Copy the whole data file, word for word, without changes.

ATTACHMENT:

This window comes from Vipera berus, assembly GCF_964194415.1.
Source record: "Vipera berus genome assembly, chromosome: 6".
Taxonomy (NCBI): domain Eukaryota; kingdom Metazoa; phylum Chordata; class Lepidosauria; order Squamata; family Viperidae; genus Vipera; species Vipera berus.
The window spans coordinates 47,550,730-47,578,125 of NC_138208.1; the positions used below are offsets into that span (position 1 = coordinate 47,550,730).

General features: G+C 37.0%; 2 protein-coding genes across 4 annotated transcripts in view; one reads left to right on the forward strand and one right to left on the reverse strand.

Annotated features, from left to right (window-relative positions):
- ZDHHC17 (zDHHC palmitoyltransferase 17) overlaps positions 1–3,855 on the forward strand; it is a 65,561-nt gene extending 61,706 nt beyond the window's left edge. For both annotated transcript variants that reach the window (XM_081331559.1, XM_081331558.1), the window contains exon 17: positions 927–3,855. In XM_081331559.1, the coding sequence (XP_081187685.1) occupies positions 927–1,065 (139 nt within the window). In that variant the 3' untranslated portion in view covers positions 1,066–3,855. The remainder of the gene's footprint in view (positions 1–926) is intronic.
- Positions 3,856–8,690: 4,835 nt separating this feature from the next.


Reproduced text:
This window comes from Vipera berus, assembly GCF_964194415.1.
Source record: "Vipera berus genome assembly, chromosome: 6".
Taxonomy (NCBI): domain Eukaryota; kingdom Metazoa; phylum Chordata; class Lepidosauria; order Squamata; family Viperidae; genus Vipera; species Vipera berus.
The window spans coordinates 47,550,730-47,578,125 of NC_138208.1; the positions used below are offsets into that span (position 1 = coordinate 47,550,730).

General features: G+C 37.0%; 2 protein-coding genes across 4 annotated transcripts in view; one reads left to right on the forward strand and one right to left on the reverse strand.

Annotated features, from left to right (window-relative positions):
- ZDHHC17 (zDHHC palmitoyltransferase 17) overlaps positions 1–3,855 on the forward strand; it is a 65,561-nt gene extending 61,706 nt beyond the window's left edge. For both annotated transcript variants that reach the window (XM_081331559.1, XM_081331558.1), the window contains exon 17: positions 927–3,855. In XM_081331559.1, the coding sequence (XP_081187685.1) occupies positions 927–1,065 (139 nt within the window). In that variant the 3' untranslated portion in view covers positions 1,066–3,855. The remainder of the gene's footprint in view (positions 1–926) is intronic.
- Positions 3,856–8,690: 4,835 nt separating this feature from the next.